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Please use this identifier to cite or link to this item: http://hdl.handle.net/1942/25849

Title: Thermal based detection of Bisphenol A by incorporating moleuclarly imprinted polymers (MIPs)
Authors: Oudebrouckx, Gilles
Vreys, Frederik
Bormans, Seppe
Vandenryt, Thijs
Issue Date: 2017
Citation: Bioinspired materials 2017, Manchester, UK, 31/08-1/09/2017
Abstract: The Heat-Transfer Method (HTM) is a promising transducing technique capable of performing a broad range of bioanalytical tasks. To demonstrate the capabilities of the sensor, experiments on the detection of Bisphenol A (BPA) in a buffer solution have been executed. Hereby bulk polymerized Molecularly Imprinted Polymers (MIPs) have been used as biomimetic receptors. The sensor consists out of a planar heater. During measurements, the heater is maintained at constant temperature (T1) by applying a controlled power (P). Directly on the heating structure sits an aluminum substrate, functionalized with a MIP. On top of the substrate, a 90 µL PMMA flow cell is placed through which the analyte can be flushed. A mechanically secured thermocouple continuously monitors the temperature (T2) in the analyte at a fixed height above the heater. A relative value for the thermal resistance (Rth) between T1 an T2 can be calculated as: Rth = (T1-T2) / P Depending on the concentration of target molecules in the analyte, more molecules will bind to the MIP. According to the pore blocking principle, we expect an increase in Rth with an increased concentration of target molecules. In order to inspect the influence of nonspecific binding, the measurement was repeated with a Non Imprinted Polymer (NIP) coated substrate. Hereby we do not expect to see a correlation between Rth and the concentration of target molecules. For both the MIP and NIP measurements, buffer solutions spiked with up to 50 ppm BPA have been flushed trough the flow cell. For the MIP measurements, a clear response of Rth to increasing concentrations of BPA was observed. Hereby the detection limit was in the lower ppm range. The NIP measurements showed no response to increasing BPA concentrations. By using a thermal readout method in combination with MIPs, it was possible to detect BPA in a buffer solution down to a lower ppm level. Similar measurements performed with a NIP coated substrate verified that the increase of Rth was caused by specific binding rather than nonspecific binding, or differences in Rth of the analyte.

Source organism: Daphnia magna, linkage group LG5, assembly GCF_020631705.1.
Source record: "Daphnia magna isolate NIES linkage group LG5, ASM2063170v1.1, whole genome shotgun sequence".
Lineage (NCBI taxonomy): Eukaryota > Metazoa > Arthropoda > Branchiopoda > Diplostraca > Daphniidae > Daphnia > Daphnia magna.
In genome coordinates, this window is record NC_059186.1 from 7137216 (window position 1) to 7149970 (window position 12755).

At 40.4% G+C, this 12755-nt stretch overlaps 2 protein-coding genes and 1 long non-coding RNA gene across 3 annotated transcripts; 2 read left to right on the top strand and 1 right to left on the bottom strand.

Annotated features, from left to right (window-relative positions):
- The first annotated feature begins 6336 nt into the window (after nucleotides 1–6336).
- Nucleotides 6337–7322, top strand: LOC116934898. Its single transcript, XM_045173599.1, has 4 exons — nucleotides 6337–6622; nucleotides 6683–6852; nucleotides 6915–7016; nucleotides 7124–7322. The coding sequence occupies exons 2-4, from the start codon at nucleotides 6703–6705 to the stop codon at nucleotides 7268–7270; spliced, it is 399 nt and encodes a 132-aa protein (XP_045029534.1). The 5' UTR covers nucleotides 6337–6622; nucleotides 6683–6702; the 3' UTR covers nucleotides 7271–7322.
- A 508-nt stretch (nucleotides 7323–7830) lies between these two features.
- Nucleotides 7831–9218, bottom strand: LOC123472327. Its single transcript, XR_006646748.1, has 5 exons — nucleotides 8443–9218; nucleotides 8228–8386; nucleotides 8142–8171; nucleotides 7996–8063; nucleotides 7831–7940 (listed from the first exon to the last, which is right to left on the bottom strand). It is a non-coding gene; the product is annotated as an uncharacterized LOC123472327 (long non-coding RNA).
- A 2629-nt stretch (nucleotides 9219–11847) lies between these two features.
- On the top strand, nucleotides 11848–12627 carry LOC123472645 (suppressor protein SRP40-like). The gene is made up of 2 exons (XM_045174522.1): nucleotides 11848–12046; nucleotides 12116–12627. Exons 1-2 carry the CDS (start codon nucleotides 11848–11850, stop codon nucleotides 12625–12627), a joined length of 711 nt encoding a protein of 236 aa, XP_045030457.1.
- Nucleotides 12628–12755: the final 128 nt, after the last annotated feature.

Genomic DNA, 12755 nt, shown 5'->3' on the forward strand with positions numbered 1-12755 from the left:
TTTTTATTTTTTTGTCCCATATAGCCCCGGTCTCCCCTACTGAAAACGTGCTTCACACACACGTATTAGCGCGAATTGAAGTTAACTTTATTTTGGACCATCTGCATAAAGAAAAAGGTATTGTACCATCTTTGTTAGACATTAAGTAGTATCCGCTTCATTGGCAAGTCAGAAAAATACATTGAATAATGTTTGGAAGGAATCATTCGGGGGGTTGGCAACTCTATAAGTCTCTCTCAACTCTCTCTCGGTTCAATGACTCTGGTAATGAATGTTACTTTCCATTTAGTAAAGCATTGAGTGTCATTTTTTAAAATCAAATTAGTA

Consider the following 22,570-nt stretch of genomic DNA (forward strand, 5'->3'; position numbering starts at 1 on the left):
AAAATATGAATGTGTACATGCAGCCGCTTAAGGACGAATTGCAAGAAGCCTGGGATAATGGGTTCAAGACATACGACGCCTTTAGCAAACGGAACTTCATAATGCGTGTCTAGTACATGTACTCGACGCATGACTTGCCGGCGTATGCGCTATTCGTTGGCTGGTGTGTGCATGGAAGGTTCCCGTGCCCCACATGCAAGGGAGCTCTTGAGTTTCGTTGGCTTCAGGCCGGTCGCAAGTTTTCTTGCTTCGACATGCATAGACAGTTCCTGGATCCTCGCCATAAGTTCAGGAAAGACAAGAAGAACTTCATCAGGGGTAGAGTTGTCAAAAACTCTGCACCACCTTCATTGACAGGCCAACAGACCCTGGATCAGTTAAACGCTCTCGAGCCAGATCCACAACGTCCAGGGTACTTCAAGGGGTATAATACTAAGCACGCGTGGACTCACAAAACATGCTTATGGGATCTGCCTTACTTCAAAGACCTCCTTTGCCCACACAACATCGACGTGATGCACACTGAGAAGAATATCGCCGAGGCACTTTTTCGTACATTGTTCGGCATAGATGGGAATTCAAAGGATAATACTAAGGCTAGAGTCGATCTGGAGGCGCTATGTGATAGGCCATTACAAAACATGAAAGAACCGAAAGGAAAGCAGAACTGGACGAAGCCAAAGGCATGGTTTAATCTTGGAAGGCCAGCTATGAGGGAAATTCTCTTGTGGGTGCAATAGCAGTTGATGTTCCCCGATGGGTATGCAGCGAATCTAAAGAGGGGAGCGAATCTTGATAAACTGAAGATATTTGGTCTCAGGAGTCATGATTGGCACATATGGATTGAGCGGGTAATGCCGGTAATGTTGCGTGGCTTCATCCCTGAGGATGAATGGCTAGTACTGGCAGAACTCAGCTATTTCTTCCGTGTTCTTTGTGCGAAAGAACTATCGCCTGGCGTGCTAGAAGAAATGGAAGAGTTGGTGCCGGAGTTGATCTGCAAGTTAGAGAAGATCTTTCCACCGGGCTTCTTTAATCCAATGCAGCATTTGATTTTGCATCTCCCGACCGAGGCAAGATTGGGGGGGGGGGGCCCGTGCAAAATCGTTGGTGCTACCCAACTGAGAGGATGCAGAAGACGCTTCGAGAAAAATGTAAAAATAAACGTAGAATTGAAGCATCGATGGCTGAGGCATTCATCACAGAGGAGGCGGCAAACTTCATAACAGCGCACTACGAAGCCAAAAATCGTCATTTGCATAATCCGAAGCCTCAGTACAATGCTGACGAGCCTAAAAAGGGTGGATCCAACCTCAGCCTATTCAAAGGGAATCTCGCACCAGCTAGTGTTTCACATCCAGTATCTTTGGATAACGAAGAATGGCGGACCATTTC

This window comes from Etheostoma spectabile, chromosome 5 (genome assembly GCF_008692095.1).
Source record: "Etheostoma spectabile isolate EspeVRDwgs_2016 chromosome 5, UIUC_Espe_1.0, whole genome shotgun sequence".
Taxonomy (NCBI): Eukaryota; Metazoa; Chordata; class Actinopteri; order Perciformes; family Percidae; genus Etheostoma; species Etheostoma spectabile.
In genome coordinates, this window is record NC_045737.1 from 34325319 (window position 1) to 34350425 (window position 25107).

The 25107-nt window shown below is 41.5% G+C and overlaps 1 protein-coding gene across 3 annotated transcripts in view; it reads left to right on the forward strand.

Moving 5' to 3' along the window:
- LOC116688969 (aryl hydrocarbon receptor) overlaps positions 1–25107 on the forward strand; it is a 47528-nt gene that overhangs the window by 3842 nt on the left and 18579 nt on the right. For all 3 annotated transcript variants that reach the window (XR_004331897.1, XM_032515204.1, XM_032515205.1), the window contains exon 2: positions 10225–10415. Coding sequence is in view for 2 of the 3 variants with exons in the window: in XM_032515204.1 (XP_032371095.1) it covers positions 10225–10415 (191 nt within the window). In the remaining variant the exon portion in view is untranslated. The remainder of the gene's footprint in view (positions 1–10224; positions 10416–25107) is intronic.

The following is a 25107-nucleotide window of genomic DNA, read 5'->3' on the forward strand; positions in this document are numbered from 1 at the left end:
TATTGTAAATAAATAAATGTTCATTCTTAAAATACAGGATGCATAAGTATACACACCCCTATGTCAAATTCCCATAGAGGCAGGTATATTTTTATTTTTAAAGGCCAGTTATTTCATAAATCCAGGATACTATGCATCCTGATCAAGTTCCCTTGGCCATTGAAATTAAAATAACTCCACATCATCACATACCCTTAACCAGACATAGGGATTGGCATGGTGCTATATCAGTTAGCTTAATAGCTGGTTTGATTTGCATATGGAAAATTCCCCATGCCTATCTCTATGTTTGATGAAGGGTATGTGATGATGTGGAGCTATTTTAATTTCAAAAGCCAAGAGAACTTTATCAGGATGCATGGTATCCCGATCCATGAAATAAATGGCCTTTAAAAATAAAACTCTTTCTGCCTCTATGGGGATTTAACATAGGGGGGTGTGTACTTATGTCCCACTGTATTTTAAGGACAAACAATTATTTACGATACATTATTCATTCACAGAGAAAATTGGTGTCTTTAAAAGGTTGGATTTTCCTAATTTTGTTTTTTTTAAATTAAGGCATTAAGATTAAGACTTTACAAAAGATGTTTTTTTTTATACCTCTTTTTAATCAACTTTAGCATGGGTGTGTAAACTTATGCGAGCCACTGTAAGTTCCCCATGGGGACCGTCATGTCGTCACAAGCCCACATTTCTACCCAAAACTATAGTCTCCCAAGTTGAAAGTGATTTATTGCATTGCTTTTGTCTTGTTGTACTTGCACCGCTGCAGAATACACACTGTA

URI: http://hdl.handle.net/1942/25849
Category: C2
Type: Conference Material
Appears in Collections: Research publications

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